What does it mean when it says thought shield can be kept up at all times (exactly that. It's the only one you can use while fighting, spellcasting or otherwise being active. )
What happens to the points transferred back and forth in psionic operations. (they're expended. You'll have to recover them with rest as normal. )
What does page 77 mean. (if an attack reduces you to 0 psionic points, you start taking real hit point damage instead. Brain go splodey. )
Can psionic creatures sense other psionic creatures (only if they're actually using their powers at the time. If they're mentally shielded, not even then.)
If you switch classes, do you lose powers forbidden to your new class (yes, very much so.)
Can animal telepathy communicate with humans (no. They do not count as animals for the purposes of this power.)
Does cell adjustment let you know exactly how many hit points a character has (that depends on if you want the metagame and physics to be that closely connected. We'll leave this one to you.)
Can energy control negate any spell, even wishes. ((if you have the appropriate amount of power points to spend)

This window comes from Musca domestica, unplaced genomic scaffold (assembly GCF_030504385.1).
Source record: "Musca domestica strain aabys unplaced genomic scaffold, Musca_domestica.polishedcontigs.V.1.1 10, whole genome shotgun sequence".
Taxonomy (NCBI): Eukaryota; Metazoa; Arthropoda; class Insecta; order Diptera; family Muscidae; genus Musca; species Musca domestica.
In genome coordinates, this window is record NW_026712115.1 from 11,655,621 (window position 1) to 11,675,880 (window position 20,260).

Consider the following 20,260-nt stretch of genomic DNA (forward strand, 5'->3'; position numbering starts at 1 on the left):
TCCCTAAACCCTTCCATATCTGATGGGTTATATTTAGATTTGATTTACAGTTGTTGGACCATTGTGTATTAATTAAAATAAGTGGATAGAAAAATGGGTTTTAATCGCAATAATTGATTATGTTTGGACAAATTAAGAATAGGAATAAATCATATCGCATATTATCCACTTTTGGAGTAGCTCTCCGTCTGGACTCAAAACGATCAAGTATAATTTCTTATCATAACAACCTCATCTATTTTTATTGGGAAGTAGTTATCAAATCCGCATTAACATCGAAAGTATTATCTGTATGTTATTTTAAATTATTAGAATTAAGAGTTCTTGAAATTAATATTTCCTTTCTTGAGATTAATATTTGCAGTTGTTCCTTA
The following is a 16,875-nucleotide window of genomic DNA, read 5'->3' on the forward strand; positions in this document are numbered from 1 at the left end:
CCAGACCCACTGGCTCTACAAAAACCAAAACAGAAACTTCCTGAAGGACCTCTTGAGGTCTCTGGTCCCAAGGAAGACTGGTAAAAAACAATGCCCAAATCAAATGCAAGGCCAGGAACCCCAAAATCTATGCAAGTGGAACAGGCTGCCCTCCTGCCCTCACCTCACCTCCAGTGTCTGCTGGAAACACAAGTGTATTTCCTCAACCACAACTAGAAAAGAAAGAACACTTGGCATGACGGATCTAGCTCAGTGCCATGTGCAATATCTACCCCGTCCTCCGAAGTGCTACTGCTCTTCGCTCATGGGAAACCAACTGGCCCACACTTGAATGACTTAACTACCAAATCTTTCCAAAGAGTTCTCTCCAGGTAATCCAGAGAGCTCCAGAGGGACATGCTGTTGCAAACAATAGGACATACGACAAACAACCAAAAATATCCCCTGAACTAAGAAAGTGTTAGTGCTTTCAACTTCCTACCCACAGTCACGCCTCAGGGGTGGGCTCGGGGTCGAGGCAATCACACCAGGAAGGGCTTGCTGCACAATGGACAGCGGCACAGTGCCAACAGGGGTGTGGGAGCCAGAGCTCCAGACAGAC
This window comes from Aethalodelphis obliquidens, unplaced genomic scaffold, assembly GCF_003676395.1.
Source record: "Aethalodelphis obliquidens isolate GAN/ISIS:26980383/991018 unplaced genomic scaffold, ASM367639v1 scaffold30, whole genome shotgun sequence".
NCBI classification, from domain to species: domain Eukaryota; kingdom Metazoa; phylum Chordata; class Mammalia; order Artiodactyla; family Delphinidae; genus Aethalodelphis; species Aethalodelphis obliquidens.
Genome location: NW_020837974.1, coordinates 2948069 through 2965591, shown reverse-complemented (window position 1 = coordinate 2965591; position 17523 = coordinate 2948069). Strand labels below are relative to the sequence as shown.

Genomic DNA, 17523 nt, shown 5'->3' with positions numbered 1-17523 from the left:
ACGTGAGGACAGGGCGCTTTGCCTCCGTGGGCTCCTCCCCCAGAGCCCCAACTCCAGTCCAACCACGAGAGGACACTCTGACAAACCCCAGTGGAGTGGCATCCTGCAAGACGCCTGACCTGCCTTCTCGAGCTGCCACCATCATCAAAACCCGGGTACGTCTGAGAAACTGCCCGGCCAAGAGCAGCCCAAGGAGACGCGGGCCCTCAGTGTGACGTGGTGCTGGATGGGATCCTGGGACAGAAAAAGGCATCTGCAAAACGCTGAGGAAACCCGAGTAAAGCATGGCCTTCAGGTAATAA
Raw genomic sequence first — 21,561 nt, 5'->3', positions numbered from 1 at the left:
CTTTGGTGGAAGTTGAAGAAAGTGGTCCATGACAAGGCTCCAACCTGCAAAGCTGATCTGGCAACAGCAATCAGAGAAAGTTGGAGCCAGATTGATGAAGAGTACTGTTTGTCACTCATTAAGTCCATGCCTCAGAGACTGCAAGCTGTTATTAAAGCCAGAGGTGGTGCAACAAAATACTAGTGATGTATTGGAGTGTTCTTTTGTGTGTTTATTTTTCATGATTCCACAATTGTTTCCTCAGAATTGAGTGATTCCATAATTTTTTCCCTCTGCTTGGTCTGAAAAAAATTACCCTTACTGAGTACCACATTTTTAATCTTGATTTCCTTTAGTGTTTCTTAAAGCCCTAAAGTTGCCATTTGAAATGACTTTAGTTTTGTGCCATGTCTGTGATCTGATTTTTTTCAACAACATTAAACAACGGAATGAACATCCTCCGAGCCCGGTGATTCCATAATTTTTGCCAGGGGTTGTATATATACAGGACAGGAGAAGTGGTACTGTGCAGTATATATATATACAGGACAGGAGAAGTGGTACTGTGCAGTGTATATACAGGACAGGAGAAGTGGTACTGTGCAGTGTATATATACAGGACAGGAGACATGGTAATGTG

Does the table on page 60 apply to psionic invisibility (no. They're invisible because you're being mind controlled to ignore them, so no matter how good your other senses are, you won't pick up the clues.)
Can you attack someone and remain psionically invisible (no)
Can you use mollecular agitation through scrying (no. Line of sight means your actual, unenhanced sight)
Can you levitate yourself with telekinesis (no. That would make the other power redundant. )
Do magical protective items affect saves vs psionics (only if they boost all your saves, or specifically say so)
Do you gain XP just for using a power (getoutahere ya powergrubbing varmint. )
Do you gain XP for killing a creature with psionic blast (only if it was a threat, as with any other fight. Rigged games don't count. )